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What makes your team at moto different from others?

The camaraderie and the family! We are all in this together as a team and I could not do it with out my team. No chef can. However, I believe some chefs need to tell this to their staff more often. Here at moto, our employee retention is high comparative to other restaurants. I treat everyone I am around with the utmost respect; like they are my family; a little “southern hospitality” as I like to call it. Sometimes saying “please” and “thank you” can go a long way with your staff. Just because I made it to Chef does not make me a ”god” and unapproachable to where I make it weird and awkward for the cooks to come and talk to me. I try to keep an open door policy.

moto is known for it’s revolutionary cuisine – breaking borders and boundaries.  Who is on your recipe development team?

I come up with the recipes mostly on a daily basis. There isn’t really a recipe development team. We have innovative meetings with the whole staff – meetings where we discuss what’s in-season to what we can do about altering ingredients to cooking methods in order for us to give the customer the greatest experience.

What do you look for in potential team members? Where do you go to recruit?

With potential team members I look for experience, passion and drive. I will recruit from anywhere; there is talent from all over not just schools.

If you could change one thing about the food industry, what would it be?

The disrespect. Some chef’s in our industry find it necessary to drive their team and push them harder by yelling and disrespecting their cooks. I would like to see that change by empowering the staff you work with and by teaching your staff rather than yelling at them until they get it right.

What is on your kitchen tool / machinery wish list?

moto has it all. However, I am always looking for new and innovative tools and machinery to push the boundaries of cuisine.

What are your pet peeves in the kitchen at home, a friend’s kitchen, and at work?

Working dirty! Working clean just gives me a clear mind; I know where everything is by second nature when I am clean and organized. So, if I am at a friend’s kitchen to the kitchen at work; if there is someone working sloppy… it will drive me nuts. Everything should be nice, neat and organized.

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If you could go back in time, what would you tell yourself at the beginning of your career?

Stay calm, stay focused and push.

Who were your culinary role models growing up and who are they today?

My culinary role models growing up were my mother and my grandfather. Today my role models are the same but I have tons of respect towards the other chefs in the industry but they are not my role models. I do not want to be like them, as they should not want to be like me. We are all influenced by one another; hence, you can see it in our cuisine but we are not the same. We are all our own individuals and showcase that through our food and heritage.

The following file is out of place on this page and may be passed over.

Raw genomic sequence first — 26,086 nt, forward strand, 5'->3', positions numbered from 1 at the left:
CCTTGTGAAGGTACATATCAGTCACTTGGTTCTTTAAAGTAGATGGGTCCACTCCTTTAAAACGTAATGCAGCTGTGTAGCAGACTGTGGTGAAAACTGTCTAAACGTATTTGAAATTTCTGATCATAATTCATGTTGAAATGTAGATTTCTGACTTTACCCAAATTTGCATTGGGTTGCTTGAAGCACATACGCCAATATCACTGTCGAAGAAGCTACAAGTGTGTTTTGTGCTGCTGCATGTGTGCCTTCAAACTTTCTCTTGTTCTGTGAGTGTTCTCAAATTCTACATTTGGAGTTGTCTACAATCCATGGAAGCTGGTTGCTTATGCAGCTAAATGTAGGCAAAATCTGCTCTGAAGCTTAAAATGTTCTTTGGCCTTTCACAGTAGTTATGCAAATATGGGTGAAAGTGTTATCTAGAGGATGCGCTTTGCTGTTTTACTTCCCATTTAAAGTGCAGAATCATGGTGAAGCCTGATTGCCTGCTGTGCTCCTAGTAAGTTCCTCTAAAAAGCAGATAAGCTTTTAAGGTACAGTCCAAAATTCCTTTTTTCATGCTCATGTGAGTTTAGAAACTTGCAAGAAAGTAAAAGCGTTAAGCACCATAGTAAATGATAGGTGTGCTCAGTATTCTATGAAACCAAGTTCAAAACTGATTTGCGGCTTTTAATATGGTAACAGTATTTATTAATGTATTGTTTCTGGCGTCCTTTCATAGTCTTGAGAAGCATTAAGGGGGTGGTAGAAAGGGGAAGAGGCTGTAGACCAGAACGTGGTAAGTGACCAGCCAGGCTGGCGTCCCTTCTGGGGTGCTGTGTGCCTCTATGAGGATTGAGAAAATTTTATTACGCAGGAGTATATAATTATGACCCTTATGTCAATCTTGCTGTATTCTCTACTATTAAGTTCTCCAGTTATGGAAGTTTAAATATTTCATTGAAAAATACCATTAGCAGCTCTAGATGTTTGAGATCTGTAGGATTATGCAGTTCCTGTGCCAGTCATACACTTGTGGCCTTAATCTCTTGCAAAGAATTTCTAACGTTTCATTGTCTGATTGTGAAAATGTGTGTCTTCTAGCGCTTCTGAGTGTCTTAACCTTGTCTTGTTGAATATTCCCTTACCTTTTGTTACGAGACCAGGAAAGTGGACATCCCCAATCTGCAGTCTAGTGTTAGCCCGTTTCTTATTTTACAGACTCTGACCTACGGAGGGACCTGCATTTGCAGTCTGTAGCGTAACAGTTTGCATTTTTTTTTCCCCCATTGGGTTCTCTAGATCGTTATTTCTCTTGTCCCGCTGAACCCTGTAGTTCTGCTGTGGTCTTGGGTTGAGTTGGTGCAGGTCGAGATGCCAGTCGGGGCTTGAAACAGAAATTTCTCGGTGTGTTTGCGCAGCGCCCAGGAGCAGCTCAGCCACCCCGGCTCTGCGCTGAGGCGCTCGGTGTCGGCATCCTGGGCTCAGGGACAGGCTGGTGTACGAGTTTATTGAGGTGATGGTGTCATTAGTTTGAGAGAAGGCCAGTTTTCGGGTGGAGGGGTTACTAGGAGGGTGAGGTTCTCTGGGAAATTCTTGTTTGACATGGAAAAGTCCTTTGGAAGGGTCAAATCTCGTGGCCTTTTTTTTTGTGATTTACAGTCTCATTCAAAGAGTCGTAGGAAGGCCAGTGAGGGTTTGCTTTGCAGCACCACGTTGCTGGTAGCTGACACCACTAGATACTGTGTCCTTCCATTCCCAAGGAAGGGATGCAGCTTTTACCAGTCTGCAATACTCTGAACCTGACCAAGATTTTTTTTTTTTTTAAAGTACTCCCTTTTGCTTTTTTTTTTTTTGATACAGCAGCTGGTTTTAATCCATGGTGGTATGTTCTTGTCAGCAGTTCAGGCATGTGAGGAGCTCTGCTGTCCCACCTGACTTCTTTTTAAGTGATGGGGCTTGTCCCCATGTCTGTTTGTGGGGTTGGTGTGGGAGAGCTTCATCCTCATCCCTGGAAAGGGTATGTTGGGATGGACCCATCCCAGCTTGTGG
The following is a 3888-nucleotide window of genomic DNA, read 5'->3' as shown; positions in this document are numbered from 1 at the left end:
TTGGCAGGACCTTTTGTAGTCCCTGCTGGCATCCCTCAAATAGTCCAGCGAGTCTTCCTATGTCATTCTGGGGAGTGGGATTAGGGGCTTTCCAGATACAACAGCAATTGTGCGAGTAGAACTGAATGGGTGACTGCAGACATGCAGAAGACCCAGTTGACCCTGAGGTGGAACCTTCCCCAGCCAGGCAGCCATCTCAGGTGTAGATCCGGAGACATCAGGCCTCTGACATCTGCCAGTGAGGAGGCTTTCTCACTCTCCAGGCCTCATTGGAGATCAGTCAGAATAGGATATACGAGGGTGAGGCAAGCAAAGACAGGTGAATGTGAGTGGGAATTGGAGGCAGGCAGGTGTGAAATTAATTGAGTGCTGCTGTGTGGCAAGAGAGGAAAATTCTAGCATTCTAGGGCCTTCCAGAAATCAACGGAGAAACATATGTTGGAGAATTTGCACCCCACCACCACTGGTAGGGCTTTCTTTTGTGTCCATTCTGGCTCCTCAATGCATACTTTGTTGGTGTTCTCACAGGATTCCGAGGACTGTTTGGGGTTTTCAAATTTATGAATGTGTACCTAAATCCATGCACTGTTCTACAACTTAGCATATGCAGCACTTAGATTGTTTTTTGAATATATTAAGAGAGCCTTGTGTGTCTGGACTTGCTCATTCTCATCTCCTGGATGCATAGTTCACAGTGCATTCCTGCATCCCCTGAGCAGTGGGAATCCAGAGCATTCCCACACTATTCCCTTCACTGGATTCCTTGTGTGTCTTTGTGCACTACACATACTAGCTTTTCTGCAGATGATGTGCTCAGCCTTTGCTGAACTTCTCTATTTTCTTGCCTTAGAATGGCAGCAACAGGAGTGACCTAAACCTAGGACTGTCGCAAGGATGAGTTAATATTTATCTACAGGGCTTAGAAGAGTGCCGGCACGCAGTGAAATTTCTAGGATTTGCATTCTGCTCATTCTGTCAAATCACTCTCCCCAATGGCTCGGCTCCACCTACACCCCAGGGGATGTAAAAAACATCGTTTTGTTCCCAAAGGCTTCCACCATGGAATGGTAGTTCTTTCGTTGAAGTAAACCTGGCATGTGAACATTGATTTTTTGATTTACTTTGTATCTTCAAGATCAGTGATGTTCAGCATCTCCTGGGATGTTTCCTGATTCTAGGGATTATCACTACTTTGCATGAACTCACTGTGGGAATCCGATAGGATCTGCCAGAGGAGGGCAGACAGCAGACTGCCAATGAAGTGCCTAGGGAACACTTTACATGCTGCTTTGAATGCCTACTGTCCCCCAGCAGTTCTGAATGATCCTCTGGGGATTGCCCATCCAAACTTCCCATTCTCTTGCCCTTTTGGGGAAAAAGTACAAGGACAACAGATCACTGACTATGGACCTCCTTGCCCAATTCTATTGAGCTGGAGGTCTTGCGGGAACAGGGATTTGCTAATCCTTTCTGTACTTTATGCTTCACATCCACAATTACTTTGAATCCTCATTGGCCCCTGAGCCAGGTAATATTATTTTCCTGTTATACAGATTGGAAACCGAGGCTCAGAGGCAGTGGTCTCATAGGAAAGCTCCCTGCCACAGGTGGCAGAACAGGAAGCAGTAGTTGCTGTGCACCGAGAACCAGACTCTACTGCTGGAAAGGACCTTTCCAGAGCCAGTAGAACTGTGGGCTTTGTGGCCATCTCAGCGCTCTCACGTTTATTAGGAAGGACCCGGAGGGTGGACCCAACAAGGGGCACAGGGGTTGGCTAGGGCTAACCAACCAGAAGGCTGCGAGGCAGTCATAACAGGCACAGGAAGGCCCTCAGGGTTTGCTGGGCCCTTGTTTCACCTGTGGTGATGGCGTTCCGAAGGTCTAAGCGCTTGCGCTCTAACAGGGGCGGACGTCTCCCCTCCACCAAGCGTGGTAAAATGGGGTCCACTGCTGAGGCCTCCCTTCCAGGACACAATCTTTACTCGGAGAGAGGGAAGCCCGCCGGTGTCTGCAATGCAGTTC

Culinary School…Yea or nay?

Yea, it gives you a good base knowledge about cuisine and can get your foot into several doors.

What are some of your favorite food driven books and magazines?

Alinea, Le Bernardin, Ferran Adria and D.O.M cookbooks just to name a few.

What is your definition of success in our industry?

Whatever makes you happy! If you love barbecuing then be a pit master. There is nothing wrong with that, as a matter of fact I have lots of respect for all aspects of our industry and love all food. Food is a passion and a way of life, so if you love what you are doing then you are successful. You do not have to be named best in the world to be a success.

What are your culinary and career goals? Life goals?

Well I have accomplished a lot of my goals to date. However, I would love to own a restaurant(s) that are solely mine which would probably be my end career goal.

Name one chef we should be on the lookout for in the future?

HA! Hopefully MYSELF!

How did you find Chef’s Roll and what urged you to join?

I have always seen photos and posts that Chef’s Roll has done and liked what you do for our industry so it drove me to join. Thanks and keep it up!

What’s next for you?

Keep innovating, keep pushing and keep the passion!

Learn more about Executive Chef Chris Anderson on his Chef’s Roll profile HERE.
* Chef Anderson will be participating in the Chef’s Roll: Chef’s Plate culinary competition in Chicago.  Read more about Chef’s Plate on our events page HERE